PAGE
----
If you’ve been reading my blog postings regularly, you’d know that our first IUI was around my birthday and Thanksgiving. Oddly enough, our second IUI ended up happening a week before Christmas. And although we didn’t know it yet, our third IUI would end up being on Valentine’s Day. It was like getting inseminated was how we were choosing to mark special occasions and National holidays. Still, on this 2nd attempt, we were enthusiastic that perhaps the timing would make us the lucky recipients of a “Christmas Miracle”. Then again, maybe I’ve watched WAY to many holiday specials.
Despite our enthusiasm, the 2nd round did not start off well. At my doctor’s appointment to decide when to give me the HCG shot, my doctor found that I had 3 follicles (translation: 3 eggs) that might be viable but he didn’t feel they were “mature” enough. I, of course, pictured them playing video games, without a job, smoking pot and wasting their B.A. in English while still living at home. My doctor suggested we wait a few days until they grew up, got their acts together and moved off of their mother’s couches.
However, throwing another fly into the cervical mucus (so to speak) was that my uterine lining was thinner than usual. This did not make for ideal conditions for possible (and hopeful) implantation. When I asked the doctor why my uterine lining was thinner, he explained that it was due to the Clomid I’d been taking. OK… let me get this straight: Clomid helps you produce more eggs, but it also can thin out your uterine lining? So, the very thing the medical community prescribes to help get you pregnant can also hinder your chances of getting pregnant. Really? REALLY? Am I on PUNKED? Where’s the camera? Where’s Ashton Kutcher? Is this a joke?!?
And there it was. We hadn’t even started the procedure and already, we had these two factors to deal with that clearly had my doctor worried. If we waited for the lining to get thicker, we might lose the follicles, so it was going to be a very a delicate balance. Needless to say, my expectations were low and my Christmas miracle seemed as unbelievable as Santa himself. Charlie Brown’s Christmas tree was dead, the Grinch DID still Christmas and it WASN’T a wonderful life. Bah humbug.
After pouting for several days, I went back to the doctors only to find that my follicles had magically matured and the uterine lining had vastly improved. The doctor even remarked at how terrifically things had come along despite his concerns. My hope began to return and I slowly, I felt like Natalie Wood at the end of “Miracle on 34th Street” when she got her house. This could work. Maybe all hope is not lost! I do believe in miracles!!! Again, have I mentioned I watch too many holiday specials?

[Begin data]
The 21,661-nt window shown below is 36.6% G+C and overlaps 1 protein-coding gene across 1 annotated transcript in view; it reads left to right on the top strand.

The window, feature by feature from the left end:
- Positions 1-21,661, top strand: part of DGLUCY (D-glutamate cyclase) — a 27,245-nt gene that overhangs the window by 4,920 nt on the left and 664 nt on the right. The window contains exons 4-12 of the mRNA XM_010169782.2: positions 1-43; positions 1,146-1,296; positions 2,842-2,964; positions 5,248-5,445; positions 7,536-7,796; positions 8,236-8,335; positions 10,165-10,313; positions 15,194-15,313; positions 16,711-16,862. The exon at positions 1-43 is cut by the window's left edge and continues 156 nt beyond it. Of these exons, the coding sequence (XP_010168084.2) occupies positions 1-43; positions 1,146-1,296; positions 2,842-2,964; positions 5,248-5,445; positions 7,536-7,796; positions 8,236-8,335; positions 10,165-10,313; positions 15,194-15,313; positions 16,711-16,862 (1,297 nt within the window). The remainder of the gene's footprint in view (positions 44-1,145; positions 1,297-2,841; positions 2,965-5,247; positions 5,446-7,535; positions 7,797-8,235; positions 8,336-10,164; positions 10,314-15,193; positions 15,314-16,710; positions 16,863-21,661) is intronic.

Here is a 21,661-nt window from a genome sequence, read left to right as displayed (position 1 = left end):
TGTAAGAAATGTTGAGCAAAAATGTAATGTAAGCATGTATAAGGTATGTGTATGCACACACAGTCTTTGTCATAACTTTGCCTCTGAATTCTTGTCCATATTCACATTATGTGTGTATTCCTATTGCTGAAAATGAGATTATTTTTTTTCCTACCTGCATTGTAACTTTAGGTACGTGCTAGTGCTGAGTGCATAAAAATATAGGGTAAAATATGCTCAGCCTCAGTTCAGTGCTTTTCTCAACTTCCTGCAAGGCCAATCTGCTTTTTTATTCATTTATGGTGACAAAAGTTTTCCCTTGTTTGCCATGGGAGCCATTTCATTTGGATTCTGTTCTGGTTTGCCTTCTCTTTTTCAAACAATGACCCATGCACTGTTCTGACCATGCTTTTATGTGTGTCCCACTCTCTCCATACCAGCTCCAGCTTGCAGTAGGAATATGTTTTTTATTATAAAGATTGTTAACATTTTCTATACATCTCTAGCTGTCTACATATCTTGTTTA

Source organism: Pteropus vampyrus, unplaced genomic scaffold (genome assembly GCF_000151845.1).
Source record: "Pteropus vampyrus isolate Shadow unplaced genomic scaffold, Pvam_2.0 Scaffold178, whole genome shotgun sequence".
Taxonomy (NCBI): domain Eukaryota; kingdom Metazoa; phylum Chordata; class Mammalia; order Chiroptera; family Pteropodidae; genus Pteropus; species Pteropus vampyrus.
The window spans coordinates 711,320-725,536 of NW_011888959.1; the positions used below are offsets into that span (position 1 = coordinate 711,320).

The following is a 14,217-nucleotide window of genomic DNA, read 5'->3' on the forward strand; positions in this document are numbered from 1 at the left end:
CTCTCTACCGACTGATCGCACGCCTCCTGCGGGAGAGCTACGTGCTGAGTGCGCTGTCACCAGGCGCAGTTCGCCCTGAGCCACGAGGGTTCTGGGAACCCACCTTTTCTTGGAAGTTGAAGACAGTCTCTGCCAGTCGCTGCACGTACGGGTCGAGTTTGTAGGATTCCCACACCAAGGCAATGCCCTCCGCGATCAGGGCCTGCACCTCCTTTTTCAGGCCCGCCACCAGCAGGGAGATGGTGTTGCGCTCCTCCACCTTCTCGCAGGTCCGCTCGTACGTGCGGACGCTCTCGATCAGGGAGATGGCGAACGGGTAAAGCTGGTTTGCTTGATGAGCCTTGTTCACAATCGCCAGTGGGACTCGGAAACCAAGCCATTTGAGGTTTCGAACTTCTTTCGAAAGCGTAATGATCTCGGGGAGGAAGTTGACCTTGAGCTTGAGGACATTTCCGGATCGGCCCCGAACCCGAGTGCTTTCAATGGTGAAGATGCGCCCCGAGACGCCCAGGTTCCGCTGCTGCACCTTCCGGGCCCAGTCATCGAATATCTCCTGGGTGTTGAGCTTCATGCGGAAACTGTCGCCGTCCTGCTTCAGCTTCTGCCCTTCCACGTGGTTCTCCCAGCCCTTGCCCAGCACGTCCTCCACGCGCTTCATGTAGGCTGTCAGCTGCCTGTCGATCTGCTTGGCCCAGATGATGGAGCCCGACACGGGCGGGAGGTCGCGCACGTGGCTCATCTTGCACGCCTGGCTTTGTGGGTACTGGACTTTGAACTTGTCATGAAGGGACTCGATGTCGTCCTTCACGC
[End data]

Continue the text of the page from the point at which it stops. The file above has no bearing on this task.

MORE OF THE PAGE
As a quick side note, I should quickly note that as opposed to our first IUI attempt, we opted to collect Sam’s sperm sample in the privacy of our own home this time (please see: http://the2weekwait.blogspot.com/2010/03/first-failed-insemination-aka-starbucks.html if you don’t know what I’m talking about). That way, Sam wouldn’t have to deal with any persistent bag ladies and the patrons of Starbucks were able to drink their latte’s without fear of any extra foam. 🙂
At my doctor’s office, he has always had music piped in throughout every room… even the examining room. This has been the case for as long as I’ve been seeing him. There were even times he’s been in the middle of giving me a pap smear and a song like “Do That to Me One More Time” by Captain & Tennille would come on. Entertaining, but depending on the music choice, it can also be creepy.
So, it was without suprise that when it finally came time for IUI #2 -Electric Bugaloo, due to the Christmas season, I was inseminated while Jose Feliciano’s “Feliz Navidad” was playing in the background. As I laid there listening to, “I want to wish you a Merry Christmas… from the bottom of my heeaaaaarrt…” I knew that if this holiday themed IUI were successful, this song would take on an entirely new meaning.
Happily, Sam had supplied “sizable donations” on both days of the IUI and we even got an opportunity to look at his some of his sperm under the microscope. This was fascinating. The sperm looked like that scene in “Titanic” when the boat completely goes under and all the people are in the water frantically swimming out of panic and not really getting anywhere at all.
I actually look back on this attempt with some sadness. We were so hopeful. Getting pregnant around Christmas time and starting the New Year with such exciting news was exceptionally appealing to us and after overcoming a rocky start, we really did believe we were going to get our miracle. On January 5th however, we found out that it again didn’t happen.
At my follow up appointment, my doctor and I discussed our next options. We decided we would try one more IUI in February (the one that would evenutally end up on Valentine’s Day) and then if that didn’t work, we’d consider IVF. As I waited in his office for him to get literature on IVF, Journey’s “Don’t Stop Believing” came on. I wasn’t sure if it was meant to be inspirational or if was meant to leave me the way it did when it was played at the end of The Sopranos: Confused and unclear of the future.